It’s much easier to be a do-gooder about Tibet if you’re totally ignorant of Central Asian history, like the days when Tibetan conquerors filled up whole carts with the ears of guys they’d killed. Even this idea that Tibet is the homeland of Buddhism, the most Buddhist place on the planet, is crap; Tibet got Buddhism very late, trying it on a couple of times before it took.
The glory days of Tibet were before Buddhism, which is probably not a coincidence. If I had to respect any religion it’d be the Buddhists because they’re quiet and they seem pretty well-behaved, but it’s not the kind of creed you’d want to conquer with. Before you got your army out the door, some annoying Zen type would be saying in that quiet serious voice they put on, “Is not the greatest conquest that of peace?” To which you’d have to say, “No, it’s a tossup between Alexander and the Mongols and would you please put your neck a little farther out the door? It’s at a bad angle for me from there.” And that wouldn’t set the tone for a happy war of conquest, the local monk getting his head blown off at the start.
The Tibetans in their conquering days—which means roughly in Charlemagne’s time—were followers of something called Bon, or Bun, which sounds either like the department store in Seattle or part of a hamburger, but apparently was some sort of mix of Taoist magic and Mongol shamanism. Sounds pretty fun. And it worked as a military religion, almost as good as Mithras or Anglicanism. The Tibetans had a fearsome reputation as warriors who were honored to die in battle, thought they were headed for their version of Valhalla, which would probably involve big vats of tea with yak-butter and maybe central heating if they were especially worthy.
The little I’ve been able to find out about medieval Tibetan armies came mostly from a great site I found where Chinese military buffs get together and talk about really cool stuff, like why the Tibetans had a reputation for particularly tough, impenetrable body armor.
According to these Chinese war nerds, who really seem to know their stuff, the Tibetans’ main weapon was something like the Persian/Byzantine cataphract or heavily armored cavalryman, and they used mail to cover the horse as well as the rider. According to their enemies, the Tang-dynasty Chinese warriors, the Tibetans were excellent with the sword and spear but weak on missile weapons, i.e. archery. One of the cool details I read on this China History Forum site and can’t help mentioning even though it’s kind of off-topic is how the Tang armies dealt with barbarian enemies who wore lacquered armor: they fired burning arrows into the breastplates! Whoa! “One clay-pot barbarian roasted in shellac, coming up! Rice or noodles with that?”
The Tibetan Empire these warriors protected stretched from the Silk Road to the Bay of Bengal. Tibetans ruling Bangladeshis—wish I could’ve seen that. Sitting there in the felt boots they never took off from one year to the next, pouring sweat like the Abominable Snowman in Bugs Bunny: “Gosh it’s hot!”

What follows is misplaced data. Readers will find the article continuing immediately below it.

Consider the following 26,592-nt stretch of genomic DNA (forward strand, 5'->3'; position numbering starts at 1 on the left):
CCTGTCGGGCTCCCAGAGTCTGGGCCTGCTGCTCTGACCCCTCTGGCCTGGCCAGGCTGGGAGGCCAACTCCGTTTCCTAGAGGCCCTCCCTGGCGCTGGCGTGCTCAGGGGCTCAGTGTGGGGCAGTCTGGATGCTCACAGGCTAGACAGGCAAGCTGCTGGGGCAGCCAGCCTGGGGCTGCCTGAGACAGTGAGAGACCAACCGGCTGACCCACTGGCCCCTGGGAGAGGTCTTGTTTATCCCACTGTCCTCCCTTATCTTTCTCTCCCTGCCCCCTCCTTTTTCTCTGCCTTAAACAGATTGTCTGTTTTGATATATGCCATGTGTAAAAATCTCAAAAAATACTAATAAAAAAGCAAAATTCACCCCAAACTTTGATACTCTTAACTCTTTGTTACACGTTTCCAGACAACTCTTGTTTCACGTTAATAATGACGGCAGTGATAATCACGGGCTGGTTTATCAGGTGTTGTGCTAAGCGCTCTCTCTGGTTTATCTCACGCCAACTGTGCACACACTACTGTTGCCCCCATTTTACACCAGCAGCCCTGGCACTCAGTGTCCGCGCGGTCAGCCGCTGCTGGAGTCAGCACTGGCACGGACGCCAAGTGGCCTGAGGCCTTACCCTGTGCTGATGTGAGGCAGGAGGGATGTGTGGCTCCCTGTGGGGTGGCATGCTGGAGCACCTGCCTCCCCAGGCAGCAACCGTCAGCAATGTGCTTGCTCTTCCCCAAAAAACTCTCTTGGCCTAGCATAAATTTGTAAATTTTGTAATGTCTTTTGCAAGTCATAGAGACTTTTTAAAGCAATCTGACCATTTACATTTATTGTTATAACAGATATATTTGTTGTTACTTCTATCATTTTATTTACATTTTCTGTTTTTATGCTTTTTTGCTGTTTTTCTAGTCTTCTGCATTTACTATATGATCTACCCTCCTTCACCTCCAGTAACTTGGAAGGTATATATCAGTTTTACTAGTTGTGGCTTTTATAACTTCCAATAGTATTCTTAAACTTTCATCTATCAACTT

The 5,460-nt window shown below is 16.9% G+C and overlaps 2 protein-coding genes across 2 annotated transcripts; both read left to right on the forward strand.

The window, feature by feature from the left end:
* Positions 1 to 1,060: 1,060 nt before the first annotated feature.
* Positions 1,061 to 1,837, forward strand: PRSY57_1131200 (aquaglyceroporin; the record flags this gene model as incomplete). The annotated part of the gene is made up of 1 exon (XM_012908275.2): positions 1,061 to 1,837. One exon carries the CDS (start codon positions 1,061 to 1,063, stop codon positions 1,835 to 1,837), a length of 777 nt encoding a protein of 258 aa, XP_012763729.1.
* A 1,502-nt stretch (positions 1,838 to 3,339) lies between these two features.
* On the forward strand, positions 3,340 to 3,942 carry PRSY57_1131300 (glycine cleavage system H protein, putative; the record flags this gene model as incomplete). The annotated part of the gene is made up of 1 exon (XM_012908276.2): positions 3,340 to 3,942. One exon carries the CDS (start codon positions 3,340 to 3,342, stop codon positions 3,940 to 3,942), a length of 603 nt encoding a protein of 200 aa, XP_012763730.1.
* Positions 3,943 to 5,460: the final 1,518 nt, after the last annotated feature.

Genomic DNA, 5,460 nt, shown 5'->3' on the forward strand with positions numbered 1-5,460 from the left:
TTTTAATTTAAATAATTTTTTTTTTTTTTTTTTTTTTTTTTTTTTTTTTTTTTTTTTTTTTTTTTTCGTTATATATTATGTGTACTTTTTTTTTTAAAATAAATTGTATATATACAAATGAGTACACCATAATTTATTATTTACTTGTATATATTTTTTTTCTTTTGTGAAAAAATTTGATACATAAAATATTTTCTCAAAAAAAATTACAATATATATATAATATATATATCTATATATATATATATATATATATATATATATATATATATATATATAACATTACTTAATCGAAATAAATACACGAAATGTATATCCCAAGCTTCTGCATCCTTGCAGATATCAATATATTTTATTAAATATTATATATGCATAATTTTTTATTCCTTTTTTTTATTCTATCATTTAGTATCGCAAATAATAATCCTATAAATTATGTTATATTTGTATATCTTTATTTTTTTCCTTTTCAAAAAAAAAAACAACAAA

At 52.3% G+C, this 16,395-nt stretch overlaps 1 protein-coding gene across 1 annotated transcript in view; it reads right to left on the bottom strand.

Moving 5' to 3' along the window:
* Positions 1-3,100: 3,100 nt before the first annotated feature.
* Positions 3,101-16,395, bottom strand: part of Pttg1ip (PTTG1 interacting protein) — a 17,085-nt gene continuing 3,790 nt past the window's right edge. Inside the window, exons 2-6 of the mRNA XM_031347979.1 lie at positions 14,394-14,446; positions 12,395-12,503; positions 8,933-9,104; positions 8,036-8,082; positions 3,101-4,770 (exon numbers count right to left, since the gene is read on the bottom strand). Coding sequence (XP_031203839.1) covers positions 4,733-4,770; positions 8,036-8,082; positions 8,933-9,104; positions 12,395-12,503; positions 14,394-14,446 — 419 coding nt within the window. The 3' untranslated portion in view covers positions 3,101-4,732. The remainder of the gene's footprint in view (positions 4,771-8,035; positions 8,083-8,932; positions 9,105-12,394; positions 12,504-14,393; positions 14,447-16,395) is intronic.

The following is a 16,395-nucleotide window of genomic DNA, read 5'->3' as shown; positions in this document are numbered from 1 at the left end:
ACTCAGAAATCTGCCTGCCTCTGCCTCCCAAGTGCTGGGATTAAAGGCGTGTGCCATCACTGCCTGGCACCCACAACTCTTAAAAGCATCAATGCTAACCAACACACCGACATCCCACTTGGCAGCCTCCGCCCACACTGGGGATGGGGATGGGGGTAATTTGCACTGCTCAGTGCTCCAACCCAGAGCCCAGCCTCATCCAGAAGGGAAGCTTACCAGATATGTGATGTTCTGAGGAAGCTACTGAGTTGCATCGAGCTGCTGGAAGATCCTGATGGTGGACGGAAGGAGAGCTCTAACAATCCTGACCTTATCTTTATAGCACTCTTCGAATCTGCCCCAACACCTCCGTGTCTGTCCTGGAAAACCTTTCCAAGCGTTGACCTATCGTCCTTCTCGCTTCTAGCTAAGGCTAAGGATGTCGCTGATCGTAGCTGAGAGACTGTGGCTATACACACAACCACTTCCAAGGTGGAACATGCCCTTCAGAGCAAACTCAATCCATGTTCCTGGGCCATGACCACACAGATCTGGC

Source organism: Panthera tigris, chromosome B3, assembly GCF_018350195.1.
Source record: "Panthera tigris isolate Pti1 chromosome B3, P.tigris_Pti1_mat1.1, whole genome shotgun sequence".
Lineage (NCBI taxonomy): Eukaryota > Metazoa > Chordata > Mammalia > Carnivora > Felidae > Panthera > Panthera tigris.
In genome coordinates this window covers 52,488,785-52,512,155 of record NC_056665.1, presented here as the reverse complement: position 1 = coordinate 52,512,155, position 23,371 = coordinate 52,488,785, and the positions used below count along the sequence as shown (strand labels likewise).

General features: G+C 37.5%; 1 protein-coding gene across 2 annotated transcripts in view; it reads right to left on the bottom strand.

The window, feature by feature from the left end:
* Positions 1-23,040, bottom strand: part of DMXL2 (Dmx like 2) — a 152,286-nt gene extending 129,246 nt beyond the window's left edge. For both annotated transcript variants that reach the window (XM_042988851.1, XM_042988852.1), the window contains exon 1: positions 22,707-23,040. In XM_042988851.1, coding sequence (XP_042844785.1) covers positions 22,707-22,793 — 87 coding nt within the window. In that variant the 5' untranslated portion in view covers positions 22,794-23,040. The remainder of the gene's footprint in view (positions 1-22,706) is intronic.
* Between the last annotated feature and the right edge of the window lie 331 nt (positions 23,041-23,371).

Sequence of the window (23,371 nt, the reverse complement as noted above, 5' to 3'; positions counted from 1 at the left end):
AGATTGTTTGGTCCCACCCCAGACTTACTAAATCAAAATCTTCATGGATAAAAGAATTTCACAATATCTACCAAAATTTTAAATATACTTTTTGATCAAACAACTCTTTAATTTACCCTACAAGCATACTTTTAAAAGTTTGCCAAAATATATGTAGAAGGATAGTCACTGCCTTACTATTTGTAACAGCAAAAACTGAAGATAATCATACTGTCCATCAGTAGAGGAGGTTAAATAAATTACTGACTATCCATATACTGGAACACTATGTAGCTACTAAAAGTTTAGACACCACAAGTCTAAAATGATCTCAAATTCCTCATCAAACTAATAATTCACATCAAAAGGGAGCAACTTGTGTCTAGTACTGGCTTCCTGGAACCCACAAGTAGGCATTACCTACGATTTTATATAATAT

Seriously though, heat was a real danger to steppe armies. The Mongols actually abandoned part of what’s now Pakistan because they just said fuck it, it’s too hot. Not that they couldn’t handle heat, but they expected the occasional nice refreshing blizzard out of Siberia to cool themselves and their beloved ponies off. Uninterrupted heat, year-round, they considered disgusting and unnatural. And speaking as a fat man, I have to say I agree. (There were fat Mongols, by the way. Subotai was so fat no pony would carry him. You skinny people think you own everything.)
Climate seems crucial to the whole idea of a Tibetan empire. I mean, have you seen a map of Asia? Tibet is one big flat mountaintop. Only place in the world as high and dry as Tibet is the Andean highlands in South America. Now there they grew potatoes; what did the Tibetans grow to feed their armies? I haven’t been able to find out yet, but one thing that occurred to me is that the era when the Tibetan empire was going strong was the same time the Vikings pushed into the far north and even set up a colony in Greenland. It was one of those warm phases you get every few centuries, when some Dark-Ages Al Gore starts shrieking, “Global warming! ‘Tis Satan’s work! We’re doomed!” But more enterprising conquerors see opportunity, like the sales seminars say, where doomsayers see only crisis. Warm weather meant the Norsemen could pop out enough kids to send the long ships into every creek in Eurasia. And I’m thinking maybe it meant the Tibetans could have their day in the sun too—before those ears started to stink.